New TESOL (Teaching English to Speakers of Other Languages) Minor

From Dr. Jennifer Ewald, jewald@sju.edu

What is TESOL? 

TESOL stands for Teaching English to Speakers of Other Languages.  SJU offers a 6-course TESOL minor that provides essential training for the challenging task of teaching the English language at home or abroad in private language schools, bilingual education programs, community centers, and in other contexts that do not require state certification. 

What is the difference between TESOL and Linguistics? 

Linguistics is often divided into two broad fields:  theoretical linguistics and applied linguistics.  TESOL is considered to be a subset of the field of applied linguistics, a field that also includes specializations such as sociolinguistics, translation, and forensic linguistics, among others.  An understanding of the ways in which languages are used, the field of language acquisition, and principles of language teaching methodology constitute potential areas of overlap between what is studied by students of linguistics and students of TESOL.  A minor in TESOL incorporates important pedagogical training that prepares students to teach English with both cultural and linguistic sensitivity. 

Does a TESOL minor provide certification to teach ESL in the Pennsylvania or New Jersey school system?  No. 

Completion of a TESOL minor does not certify students to teach ESL and does not award any kind of teaching credentials.  It does provide undergraduate students with a background in TESOL that would prepare them to apply for related fellowships, serve the community in various ESL-related positions, and demonstrate some level of undergraduate study of TESOL that would improve their application to related graduate level programs.

Could a TESOL minor go on to pursue graduate degrees in TESOL and an English teaching career?

Yes.  After completing a TESOL minor, a student could pursue certification in ESL (check with the SJU Education Department for more information regarding state requirements) or apply to graduate level MA and PhD programs in TESOL. 

Could a student double minor in both TESOL and another discipline (e.g., English, Linguistics, Education, Psychology, Biology, Spanish, International Business, etc.)?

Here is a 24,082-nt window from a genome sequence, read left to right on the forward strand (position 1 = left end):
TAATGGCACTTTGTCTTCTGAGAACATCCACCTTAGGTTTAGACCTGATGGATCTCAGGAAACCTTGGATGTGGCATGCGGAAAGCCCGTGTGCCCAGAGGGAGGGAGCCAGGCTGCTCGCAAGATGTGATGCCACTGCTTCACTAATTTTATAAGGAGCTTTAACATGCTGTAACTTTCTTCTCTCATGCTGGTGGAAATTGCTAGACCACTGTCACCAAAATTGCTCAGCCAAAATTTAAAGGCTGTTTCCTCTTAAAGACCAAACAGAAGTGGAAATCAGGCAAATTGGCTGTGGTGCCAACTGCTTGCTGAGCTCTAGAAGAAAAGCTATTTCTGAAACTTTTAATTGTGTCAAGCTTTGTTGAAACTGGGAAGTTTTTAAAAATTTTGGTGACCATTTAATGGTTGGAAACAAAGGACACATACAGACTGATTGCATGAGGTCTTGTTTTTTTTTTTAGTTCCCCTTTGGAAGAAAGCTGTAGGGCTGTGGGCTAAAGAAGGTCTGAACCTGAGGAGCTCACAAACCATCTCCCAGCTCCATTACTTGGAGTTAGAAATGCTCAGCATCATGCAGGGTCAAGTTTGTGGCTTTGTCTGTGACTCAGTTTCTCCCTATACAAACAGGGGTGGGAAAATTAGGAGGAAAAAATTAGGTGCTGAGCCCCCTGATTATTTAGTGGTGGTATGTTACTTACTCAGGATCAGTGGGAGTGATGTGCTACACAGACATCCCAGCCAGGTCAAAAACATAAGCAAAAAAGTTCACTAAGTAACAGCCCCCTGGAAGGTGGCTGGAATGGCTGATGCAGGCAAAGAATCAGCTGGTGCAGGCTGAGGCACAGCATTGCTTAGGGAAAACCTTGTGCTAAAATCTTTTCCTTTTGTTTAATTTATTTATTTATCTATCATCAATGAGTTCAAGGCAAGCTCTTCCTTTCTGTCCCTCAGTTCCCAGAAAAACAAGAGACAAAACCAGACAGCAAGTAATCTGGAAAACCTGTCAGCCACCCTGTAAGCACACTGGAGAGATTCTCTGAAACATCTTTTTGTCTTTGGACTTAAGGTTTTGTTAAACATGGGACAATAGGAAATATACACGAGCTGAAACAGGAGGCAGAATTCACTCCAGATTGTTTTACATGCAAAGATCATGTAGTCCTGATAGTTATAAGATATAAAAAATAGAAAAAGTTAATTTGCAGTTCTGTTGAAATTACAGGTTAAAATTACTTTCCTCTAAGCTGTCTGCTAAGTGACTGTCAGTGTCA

Absolutely.  Check with Dr. Jennifer Ewald (jewald@sju.edu) for more information.

What do all the related acronyms represent? 

The field of English language teaching uses many acronyms including the following:

TESOL – Teaching English to Speakers of Other Languages

TESL – Teaching English as a Second Language

TEFL – Teaching English as a Foreign Language

ESL – English as a Second Language (specifically in an English-speaking context such as Australia, Great Britain, the United States, etc.)

EFL – English as a Foreign Language (specifically in a context where English is not a native language such as Chile, Japan, Thailand, etc.) 

SL – second language (any language a person learns after his/her first language)

FL – foreign language (a language not native in the country in which it is learned)

Curriculum

 A TESOL minor requires 6 courses including the following:

1.  LIN 201 English Grammar for TESOL           

2.  LIN 301 Teaching Language At Home and Abroad

3.  LIN 490 English Language Teaching Internship

4.  Any 3 additional courses selected from the following options:

                    LIN 101 or 150

                    LIN 280

                    LIN 320

                    LIN 340

                    LIN 317 or 401

                    EDU 246

 Related course titles:

LIN 101: Introduction to Linguistics

LIN 150: Language, Communication and Culture

LIN 150: Language, Linguistics and the Real World

LIN 201: English Grammar for TESOL

LIN 280: Language Acquisition and Learning

LIN 320: Phonetics

LIN 301: Teaching Language at Home and Abroad

LIN 317: Sociolinguistics

LIN 340: Communication in Social Contexts:  Can You Hear Me Now?

LIN 401: Bilingualism and Language Diversity

LIN 490: Linguistics Internship (an English language teaching internship)

EDU 246: Literacy, Language and Culture